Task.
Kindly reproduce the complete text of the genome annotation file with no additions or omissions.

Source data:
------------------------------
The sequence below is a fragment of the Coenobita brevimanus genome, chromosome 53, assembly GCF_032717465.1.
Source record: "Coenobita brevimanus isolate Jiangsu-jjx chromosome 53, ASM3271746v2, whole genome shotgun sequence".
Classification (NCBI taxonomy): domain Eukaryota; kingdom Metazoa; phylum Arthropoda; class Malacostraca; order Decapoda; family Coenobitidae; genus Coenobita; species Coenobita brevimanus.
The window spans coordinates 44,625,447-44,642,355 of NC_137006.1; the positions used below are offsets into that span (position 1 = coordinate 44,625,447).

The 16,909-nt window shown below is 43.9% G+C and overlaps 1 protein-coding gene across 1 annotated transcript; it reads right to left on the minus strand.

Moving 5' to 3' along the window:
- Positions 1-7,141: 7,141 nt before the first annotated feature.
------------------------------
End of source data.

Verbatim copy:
The sequence below is a fragment of the Coenobita brevimanus genome, chromosome 53, assembly GCF_032717465.1.
Source record: "Coenobita brevimanus isolate Jiangsu-jjx chromosome 53, ASM3271746v2, whole genome shotgun sequence".
Classification (NCBI taxonomy): domain Eukaryota; kingdom Metazoa; phylum Arthropoda; class Malacostraca; order Decapoda; family Coenobitidae; genus Coenobita; species Coenobita brevimanus.
The window spans coordinates 44,625,447-44,642,355 of NC_137006.1; the positions used below are offsets into that span (position 1 = coordinate 44,625,447).

The 16,909-nt window shown below is 43.9% G+C and overlaps 1 protein-coding gene across 1 annotated transcript; it reads right to left on the minus strand.

Moving 5' to 3' along the window:
- Positions 1-7,141: 7,141 nt before the first annotated feature.